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Police partnership with mental health clinicians expanding in Washington County

The mental health professionals offer everything from crisis assessment and evaluation to stabilization services and follow-up care.

TIGARD, Ore. — Police agencies in southern Washington County are teaming up with mental health clinicians to help better serve people in crisis. 

Officials in Tigard said that about 20% of all police calls have a mental or behavioral health component. The new pilot program, which started at the end of summer, is a partnership between clinicians from LifeWorks NW and police in Tigard, Tualatin, Sherwood and King City. 

The mental health professionals offer everything from crisis assessment and evaluation to stabilization services and follow-up care. The team responds to any crisis call throughout the south cities area whenever the need is there. 

The program has been going on in Washington County for years, but recently expanded to the southern cities. Crystal Fisher is a mental health clinician that works throughout the county.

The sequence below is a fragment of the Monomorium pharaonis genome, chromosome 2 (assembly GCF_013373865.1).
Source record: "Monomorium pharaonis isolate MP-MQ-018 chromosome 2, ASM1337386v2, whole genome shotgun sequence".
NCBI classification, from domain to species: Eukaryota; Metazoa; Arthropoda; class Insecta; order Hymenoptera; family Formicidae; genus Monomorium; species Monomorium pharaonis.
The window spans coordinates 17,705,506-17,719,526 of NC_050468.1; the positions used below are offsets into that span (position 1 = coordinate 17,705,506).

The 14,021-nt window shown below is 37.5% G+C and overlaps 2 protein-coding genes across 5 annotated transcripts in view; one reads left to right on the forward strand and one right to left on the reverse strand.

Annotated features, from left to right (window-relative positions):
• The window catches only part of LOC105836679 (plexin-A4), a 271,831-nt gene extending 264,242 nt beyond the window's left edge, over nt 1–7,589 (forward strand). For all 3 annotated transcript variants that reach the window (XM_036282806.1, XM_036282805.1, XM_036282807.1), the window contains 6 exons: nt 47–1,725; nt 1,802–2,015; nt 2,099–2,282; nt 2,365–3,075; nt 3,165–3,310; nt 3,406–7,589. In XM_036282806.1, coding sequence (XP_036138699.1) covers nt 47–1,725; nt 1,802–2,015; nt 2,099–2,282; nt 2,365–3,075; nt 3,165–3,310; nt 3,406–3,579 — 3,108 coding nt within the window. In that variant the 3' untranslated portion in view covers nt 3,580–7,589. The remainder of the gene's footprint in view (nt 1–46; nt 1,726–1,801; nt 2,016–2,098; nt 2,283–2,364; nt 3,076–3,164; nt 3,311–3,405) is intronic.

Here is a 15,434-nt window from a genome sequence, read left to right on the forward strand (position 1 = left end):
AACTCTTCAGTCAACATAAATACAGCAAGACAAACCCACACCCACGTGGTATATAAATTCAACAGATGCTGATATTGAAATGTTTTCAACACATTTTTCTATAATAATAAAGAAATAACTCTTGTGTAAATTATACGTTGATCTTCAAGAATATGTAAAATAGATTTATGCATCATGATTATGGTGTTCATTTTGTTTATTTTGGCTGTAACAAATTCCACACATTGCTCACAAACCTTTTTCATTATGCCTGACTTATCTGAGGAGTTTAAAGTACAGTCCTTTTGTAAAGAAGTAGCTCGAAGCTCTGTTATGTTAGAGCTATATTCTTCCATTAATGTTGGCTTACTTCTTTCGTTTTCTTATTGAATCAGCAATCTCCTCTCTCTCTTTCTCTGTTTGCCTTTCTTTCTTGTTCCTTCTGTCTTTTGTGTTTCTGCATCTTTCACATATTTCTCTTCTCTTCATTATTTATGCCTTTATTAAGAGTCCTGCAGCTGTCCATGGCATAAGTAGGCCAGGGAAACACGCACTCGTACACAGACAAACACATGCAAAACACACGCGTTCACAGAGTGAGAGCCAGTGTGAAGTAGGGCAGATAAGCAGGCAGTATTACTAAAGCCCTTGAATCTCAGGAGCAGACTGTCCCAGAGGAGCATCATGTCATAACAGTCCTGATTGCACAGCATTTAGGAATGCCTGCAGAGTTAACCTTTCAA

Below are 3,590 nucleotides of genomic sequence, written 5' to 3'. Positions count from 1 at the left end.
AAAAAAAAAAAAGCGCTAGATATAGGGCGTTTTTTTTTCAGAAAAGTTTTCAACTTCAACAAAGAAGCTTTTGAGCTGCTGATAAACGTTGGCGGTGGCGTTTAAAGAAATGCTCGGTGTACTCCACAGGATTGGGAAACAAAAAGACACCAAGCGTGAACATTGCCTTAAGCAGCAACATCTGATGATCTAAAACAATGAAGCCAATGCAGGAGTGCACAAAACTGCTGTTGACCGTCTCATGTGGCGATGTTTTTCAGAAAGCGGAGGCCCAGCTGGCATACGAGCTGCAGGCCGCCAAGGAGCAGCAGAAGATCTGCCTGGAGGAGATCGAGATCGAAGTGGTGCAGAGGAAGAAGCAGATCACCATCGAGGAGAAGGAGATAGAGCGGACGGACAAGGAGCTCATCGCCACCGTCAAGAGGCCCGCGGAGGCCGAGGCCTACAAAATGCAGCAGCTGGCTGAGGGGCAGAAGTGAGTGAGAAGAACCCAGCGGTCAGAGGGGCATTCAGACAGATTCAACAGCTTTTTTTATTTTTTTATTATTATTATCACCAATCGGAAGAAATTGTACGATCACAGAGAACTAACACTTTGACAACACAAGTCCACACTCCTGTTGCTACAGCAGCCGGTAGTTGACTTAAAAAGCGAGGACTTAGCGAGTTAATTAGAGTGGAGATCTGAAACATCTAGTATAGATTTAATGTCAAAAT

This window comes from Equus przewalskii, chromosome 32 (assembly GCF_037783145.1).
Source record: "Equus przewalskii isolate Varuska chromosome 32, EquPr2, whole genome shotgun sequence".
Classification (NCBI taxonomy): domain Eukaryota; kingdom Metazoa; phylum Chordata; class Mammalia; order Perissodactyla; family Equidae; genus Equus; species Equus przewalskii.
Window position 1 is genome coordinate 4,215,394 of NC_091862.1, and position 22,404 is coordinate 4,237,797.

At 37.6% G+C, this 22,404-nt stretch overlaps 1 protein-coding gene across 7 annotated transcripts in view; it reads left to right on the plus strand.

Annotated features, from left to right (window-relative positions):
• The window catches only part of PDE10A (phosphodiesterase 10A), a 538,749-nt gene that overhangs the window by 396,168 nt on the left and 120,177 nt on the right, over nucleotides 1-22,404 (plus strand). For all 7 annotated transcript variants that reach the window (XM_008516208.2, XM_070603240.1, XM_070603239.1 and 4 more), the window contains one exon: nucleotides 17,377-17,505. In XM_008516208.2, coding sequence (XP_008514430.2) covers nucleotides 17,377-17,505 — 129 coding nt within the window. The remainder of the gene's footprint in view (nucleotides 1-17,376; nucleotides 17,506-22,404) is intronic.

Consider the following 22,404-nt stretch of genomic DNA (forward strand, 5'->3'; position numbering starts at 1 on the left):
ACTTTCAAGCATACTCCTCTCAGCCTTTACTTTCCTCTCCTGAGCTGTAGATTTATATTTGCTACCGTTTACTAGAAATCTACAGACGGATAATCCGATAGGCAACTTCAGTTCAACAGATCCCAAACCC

"It could be anything from family members concerned that someone might be in danger," Fisher said. "Someone could be calling in for some help, could be more severe things that someone needs more immediate medical attention."

Fisher has had defensive tactic training and wears a ballistic vest at all times. She often works with Officer Northcote with the Tigard Police.

"It's very easy and quick to bring a licensed masters level clinician to a call [where] she would be better suited for to lead police out of it and handle it as a behavioral or mental health issue," Officer Northcote said.   

"If this program did not exist, it could be clinicians going out on their own and trying to figure things out and police going out alone and trying to figure things out, I'm all about collaboration and getting clients the help they need in the moment," Fisher said.